By Geoff Atkins,
Your brand spanking new business is about to launch. You’ve got a killer idea to exploit a niche in the market, you’ve got a flashy logo, sparkly new offices, and a team of bright-eyed people behind you. Now you just need to get an audience for what you want to sell.
But, you’ve only got the vaguest idea of how Pay-Per-Click (PPC) or social media marketing work. You might not even know what questions to ask someone when you’re vetting them to do it for you, or how to evaluate their responses. You certainly don’t know what you need to think about before you start giving them instructions.
That’s probably exactly why you’ve hired someone who knows what they are doing. So, what you need to think is what you’re looking to get from your campaign. If you’ve had some experience running your own social campaigns (either organic or paid) or have dabbled in PPC, you’ll probably have an idea, but it never hurts to have a little extra knowledge.
What’s Your Budget?
How much you are willing to spend is the first thing you need to think about. It’s generally best to start small and investigate the marketplace. Throwing all your money at untested campaigns will get you a lot of data, but it’ll cost you a lot as well. Running a limited campaign lets you explore whether you are choosing the right media, the right message, and the right landing page. Then, once you’ve determined if it’s working, you can establish how much you will need to spend to achieve your objectives.
What’s Your Message?
Your message is a combination of two things: what you can offer and what your audience wants. Most important is your unique selling point – you may have heard it called a USP by marketing buffs. This is a marketing technique that dates back to time immemorial. What is special about you? Why should your potential customers spend their money with you and not your competitors? And more importantly, how do you convey that message in the limited space your chosen medium allows?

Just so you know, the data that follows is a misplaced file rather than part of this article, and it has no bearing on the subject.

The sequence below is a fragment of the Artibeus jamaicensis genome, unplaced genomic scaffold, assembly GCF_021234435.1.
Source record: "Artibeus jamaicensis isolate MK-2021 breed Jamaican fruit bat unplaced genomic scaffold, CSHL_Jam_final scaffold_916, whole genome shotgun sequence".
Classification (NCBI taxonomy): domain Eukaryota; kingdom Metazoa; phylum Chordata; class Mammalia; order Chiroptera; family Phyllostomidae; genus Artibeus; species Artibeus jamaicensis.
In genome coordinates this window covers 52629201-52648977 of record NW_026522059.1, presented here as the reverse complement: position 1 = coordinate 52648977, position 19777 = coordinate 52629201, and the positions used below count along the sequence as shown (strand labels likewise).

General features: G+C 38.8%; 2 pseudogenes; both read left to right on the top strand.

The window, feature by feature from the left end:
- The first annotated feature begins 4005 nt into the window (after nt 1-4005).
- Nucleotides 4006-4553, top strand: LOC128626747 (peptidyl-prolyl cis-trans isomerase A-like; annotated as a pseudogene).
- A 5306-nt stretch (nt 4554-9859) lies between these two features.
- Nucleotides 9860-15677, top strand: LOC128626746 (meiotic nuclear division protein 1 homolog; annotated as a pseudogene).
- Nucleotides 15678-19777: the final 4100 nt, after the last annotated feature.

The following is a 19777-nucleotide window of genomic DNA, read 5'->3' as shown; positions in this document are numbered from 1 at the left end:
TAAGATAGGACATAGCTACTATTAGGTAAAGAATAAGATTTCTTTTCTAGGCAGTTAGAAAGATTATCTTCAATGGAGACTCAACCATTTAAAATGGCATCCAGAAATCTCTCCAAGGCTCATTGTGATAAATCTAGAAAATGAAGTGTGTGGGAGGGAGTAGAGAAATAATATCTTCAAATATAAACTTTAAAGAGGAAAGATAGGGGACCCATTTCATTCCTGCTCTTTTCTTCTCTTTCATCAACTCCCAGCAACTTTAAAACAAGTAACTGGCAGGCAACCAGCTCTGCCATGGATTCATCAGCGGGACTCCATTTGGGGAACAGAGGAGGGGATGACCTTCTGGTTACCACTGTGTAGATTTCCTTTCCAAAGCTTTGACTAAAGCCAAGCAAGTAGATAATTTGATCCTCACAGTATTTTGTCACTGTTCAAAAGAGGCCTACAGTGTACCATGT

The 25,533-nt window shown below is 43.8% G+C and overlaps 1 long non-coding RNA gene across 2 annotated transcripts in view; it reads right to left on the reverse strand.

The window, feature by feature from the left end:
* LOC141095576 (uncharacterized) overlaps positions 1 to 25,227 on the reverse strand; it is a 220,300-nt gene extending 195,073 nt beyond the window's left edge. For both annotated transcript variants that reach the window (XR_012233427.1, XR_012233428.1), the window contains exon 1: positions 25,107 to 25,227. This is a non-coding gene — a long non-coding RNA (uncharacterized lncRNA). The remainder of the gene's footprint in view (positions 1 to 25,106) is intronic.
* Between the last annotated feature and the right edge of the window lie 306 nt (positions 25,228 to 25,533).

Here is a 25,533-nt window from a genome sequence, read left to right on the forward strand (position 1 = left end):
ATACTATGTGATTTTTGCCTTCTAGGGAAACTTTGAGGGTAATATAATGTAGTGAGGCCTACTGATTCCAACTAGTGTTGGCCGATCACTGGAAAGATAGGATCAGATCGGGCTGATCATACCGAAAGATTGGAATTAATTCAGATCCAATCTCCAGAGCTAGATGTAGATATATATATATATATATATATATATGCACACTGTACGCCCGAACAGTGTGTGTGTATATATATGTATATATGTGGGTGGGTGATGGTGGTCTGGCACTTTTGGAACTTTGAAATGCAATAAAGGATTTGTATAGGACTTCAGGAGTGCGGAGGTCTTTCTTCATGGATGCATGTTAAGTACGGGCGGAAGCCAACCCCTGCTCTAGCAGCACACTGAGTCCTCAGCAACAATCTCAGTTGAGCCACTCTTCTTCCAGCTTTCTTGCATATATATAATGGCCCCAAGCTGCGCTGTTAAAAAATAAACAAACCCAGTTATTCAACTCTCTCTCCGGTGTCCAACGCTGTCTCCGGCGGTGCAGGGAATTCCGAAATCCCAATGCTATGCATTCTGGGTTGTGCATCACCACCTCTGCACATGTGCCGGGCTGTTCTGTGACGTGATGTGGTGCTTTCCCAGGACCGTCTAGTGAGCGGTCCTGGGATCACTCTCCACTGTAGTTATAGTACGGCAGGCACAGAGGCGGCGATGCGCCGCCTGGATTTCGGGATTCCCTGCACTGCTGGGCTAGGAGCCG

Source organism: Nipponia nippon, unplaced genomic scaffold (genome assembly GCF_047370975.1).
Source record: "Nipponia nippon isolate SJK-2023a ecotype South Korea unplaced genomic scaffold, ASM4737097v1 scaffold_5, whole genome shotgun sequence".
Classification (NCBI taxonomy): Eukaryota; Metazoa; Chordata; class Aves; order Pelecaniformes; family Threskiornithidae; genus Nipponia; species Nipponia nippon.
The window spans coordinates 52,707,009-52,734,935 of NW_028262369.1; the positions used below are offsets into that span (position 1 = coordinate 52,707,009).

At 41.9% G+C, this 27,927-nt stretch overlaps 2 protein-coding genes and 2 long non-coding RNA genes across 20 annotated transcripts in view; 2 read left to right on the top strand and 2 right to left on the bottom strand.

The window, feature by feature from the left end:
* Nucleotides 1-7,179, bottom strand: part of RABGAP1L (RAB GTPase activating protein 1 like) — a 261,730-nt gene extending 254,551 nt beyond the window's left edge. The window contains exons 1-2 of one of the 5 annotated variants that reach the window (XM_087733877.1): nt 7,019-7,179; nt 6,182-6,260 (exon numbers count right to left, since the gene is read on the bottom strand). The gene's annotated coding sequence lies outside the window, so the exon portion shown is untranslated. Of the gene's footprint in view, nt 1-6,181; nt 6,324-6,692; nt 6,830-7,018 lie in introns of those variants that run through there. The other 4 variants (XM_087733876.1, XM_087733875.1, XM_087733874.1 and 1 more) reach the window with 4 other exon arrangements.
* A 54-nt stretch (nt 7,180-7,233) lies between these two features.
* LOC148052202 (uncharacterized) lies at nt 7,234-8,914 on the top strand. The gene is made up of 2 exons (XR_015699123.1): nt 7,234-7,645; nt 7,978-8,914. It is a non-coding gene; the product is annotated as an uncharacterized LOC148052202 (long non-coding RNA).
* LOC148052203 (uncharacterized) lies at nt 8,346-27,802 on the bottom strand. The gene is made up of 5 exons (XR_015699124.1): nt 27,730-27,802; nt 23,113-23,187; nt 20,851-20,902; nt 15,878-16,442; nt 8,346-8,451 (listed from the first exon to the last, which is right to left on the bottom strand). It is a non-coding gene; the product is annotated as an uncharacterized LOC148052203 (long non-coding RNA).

One thing to remember is that you can target specific messages to specific audiences. If someone searches online for [inflatable fish tank], you can target them with one message, whereas if they search for [collapsible fish tank], you can use another. In fact, it’s better all round if you do tailor your message to the specific section of the audience.
What’s Your Specific Goal?
Yes, you want to make money, but how do you see the campaigns that you run helping you accomplish that goal? Is it simply to get more people to your website, or get them picking up the phone? That’s great if you’re offering a service that people already know about and you can compete in the existing marketplace.
If you have something novel, then you’re unlikely to find your market on the internet just by expecting people to find you - you’ll need to choose a different path. Exposing your brand to the world can be a costly and time-consuming process, but one that will reap great dividends if done right.
How Do You Plan to Measure Your Success?
OK, you’re perhaps not a technical whizz, so maybe it’s a little unfair to drop this one on you. Yes, you can see how often your ads or organic content were viewed by the public, and how many times they were clicked on. Digital marketing which results in a sale through your online shop is easy to track (or it should be), but what if your product isn’t something you can sell online? What if it’s someone walking through your shop’s front door?
Whatever your specific goal, be it more online sales, greater footfall, or simply more people searching for your products by name, you must have a clear idea of what exactly metric you are going to measure and assign a value to it which you would consider a success.
Do You Need Any Considerations for Seasonality?
Every industry has its seasonal shifts; either in the amount of business it does or in the products/services it is offering. What are the seasonal variations for your industry? How do you want to handle this in a digital sense? When business is quiet for you, it’s likely to be quiet for your competitors, which usually means fiercer bidding for traffic online.
If things pick up, do you want to rein in your budget? Yes, there’s more traffic, but can you handle that much work?You only have to consider these points, rather than come up with detailed answers for them right this second. When you choose to hire a digital marketing expert to promote your business online, they should work with you to find the correct answers to all of these questions. But having a think about these questions first will mean you’re much better prepared, and that’s never a bad thing.